While Kavanaugh is speculating about a “rigged election” even before it’s completed, the Court should have no role–and certainly not the final say–in the 2020 outcome.
The Supreme Court’s decision this week to bar all absentee and mail-in ballots in Wisconsin received after election day has nothing to do with U.S. law or the U.S. Constitution, and everything to do with politics.
For decades, conservative judges–including the Republican-appointed justices on the Supreme Court–have declared themselves to be “strict constructionists” of the Constitution, restraining them from weighing in on issues and cases where there are no clear-cut violations of any constitutional provision or federal law. All this high-minded talk of restraint, however, has been swept away by this purely political ruling designed to tip the scales of justice in the incumbent president’s favor. In a 5-3 decision released minutes before the Senate vote Monday night on Amy Coney Barrett's appointment to the Court, it rejected Democratic calls to reinstate a six-day extension for the receipt of mail ballots in Wisconsin, giving no explanation for the decision.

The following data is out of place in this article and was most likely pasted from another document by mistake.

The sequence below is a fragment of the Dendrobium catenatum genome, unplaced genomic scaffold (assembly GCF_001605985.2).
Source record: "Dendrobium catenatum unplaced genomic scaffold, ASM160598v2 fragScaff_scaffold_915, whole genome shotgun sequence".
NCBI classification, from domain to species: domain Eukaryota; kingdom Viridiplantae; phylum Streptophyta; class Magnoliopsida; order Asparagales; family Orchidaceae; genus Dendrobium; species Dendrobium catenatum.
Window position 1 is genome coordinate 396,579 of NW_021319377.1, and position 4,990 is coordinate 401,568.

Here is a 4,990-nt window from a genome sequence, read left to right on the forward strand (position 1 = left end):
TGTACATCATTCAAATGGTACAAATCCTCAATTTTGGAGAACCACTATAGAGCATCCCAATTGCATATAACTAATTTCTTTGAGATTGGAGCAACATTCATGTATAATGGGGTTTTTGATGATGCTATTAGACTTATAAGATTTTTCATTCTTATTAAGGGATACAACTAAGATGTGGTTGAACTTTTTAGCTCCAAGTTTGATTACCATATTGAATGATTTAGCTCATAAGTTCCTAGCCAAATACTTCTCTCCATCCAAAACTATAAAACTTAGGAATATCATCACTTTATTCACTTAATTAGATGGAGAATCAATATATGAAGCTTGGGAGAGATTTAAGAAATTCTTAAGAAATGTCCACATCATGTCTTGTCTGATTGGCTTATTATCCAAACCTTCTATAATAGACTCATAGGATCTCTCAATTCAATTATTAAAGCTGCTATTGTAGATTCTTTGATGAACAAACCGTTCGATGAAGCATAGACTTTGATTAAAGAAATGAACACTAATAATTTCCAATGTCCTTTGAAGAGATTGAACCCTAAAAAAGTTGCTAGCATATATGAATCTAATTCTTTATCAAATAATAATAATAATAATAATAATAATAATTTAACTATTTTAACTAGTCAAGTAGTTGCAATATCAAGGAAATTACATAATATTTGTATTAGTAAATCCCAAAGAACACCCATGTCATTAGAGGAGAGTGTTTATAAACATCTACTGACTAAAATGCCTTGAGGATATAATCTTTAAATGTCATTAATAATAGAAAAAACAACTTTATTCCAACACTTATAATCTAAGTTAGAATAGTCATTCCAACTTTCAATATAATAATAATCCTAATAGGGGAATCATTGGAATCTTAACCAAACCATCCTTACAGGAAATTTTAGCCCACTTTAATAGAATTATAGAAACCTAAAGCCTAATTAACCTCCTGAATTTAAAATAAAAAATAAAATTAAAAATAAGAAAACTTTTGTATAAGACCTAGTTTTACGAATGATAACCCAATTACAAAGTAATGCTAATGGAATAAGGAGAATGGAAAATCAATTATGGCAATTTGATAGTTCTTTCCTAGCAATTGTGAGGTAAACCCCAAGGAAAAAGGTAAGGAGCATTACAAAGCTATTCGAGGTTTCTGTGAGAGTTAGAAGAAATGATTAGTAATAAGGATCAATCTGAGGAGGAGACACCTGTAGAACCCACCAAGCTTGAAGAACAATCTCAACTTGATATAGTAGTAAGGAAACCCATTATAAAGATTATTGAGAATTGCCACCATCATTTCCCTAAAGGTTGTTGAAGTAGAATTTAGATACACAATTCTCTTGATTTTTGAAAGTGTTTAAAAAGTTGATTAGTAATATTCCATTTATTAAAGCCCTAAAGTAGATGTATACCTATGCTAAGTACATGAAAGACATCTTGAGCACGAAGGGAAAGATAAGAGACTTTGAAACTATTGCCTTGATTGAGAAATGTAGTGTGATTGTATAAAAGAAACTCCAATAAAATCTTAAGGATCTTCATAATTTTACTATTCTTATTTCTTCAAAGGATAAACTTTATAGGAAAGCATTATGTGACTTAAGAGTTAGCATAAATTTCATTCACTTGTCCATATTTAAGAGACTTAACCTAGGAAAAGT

This Wisconsin decision, which defies basic principles of fairness and logic, sets the stage for the rejection of ballots postmarked before election day but received after it, through no fault of the voters and the product of an intentionally disabled postal service. This decision is particularly egregious since Trump-appointed Justice Brett Kavanaugh felt compelled to weigh in with a baldly political opinion lending credence to Trump’s unsubstantiated view that votes counted after election day would necessarily be tainted by fraud. Kavanaugh warned that “charges of a rigged election could explode” if late-arriving ballots change the perceived outcome, as if the election should be arbitrarily viewed as over on election night, even before all the ballots were counted. Kavanaugh further spoke about election results being “flipped” by ballots counted after election night, as if mail-in votes were of less worth than in-person votes counted on election day.